New York state lawmakers are urging people to sign petitions in favor of a long-stalled bill that would ban public assistance from being spent on alcohol, lap dances and cigarettes, according to a story by Kate Briquelet for The New York Post.
The Public Assistance Integrity Act would also ban welfare recipients from using their Electronic Benefit Transfer (EBT) cards at liquor stores, casinos and adult-entertainment venues.
“We’re talking about . . . putting food on the table and not frittering away [benefits] on things like alcohol and cigarettes,” said Assemblyman Stephen Hawley, a Republican in western New York state.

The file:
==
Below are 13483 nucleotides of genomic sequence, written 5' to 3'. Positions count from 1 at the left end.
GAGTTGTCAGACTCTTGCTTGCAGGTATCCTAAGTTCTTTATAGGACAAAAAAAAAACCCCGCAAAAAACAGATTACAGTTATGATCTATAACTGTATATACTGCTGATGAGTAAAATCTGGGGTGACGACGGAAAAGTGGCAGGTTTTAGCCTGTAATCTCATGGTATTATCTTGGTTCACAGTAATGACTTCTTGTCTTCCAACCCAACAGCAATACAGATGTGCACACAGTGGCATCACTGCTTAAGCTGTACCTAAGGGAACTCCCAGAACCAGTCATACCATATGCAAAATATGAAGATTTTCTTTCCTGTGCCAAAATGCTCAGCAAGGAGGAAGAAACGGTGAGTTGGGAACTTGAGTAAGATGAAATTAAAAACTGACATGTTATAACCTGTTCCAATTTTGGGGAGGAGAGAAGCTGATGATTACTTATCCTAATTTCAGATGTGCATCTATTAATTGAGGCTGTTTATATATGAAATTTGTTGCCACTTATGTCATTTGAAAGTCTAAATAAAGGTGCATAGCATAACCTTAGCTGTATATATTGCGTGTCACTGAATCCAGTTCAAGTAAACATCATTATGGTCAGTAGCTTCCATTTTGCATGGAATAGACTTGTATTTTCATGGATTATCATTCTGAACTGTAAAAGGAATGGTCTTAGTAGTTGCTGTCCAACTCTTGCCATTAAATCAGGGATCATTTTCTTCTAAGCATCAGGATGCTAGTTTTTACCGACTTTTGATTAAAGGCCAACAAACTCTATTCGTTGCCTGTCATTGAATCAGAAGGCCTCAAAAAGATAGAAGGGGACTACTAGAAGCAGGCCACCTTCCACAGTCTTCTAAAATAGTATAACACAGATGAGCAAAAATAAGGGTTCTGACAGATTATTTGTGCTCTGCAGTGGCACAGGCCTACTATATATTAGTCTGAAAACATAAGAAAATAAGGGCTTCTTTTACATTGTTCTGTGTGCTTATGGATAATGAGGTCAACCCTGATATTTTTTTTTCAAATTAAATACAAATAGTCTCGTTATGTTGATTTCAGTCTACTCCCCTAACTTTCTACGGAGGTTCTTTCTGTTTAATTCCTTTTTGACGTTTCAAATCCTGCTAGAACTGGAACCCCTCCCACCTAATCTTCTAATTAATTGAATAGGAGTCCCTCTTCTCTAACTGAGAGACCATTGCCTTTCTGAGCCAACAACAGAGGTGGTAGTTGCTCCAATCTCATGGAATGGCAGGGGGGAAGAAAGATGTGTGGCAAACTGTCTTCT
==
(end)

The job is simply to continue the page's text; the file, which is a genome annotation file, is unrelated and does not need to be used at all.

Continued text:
The bill passed the Senate twice but is said to be stalled in the Assembly by Democratic leaders.
And the clock is ticking. According to a federal mandate, each state must pass welfare reforms by February 2014 or lose out on federal funding—$125 million in the case of New York.
But the bill’s sponsor, Assemblyman Michael Cusick, has said he has had assurances that the ban can be passed administratively. “We know we’re up against a deadline in order to adhere to the federal guidelines,” he said. “I have assurances that it’s being done.”
Category: Breaking News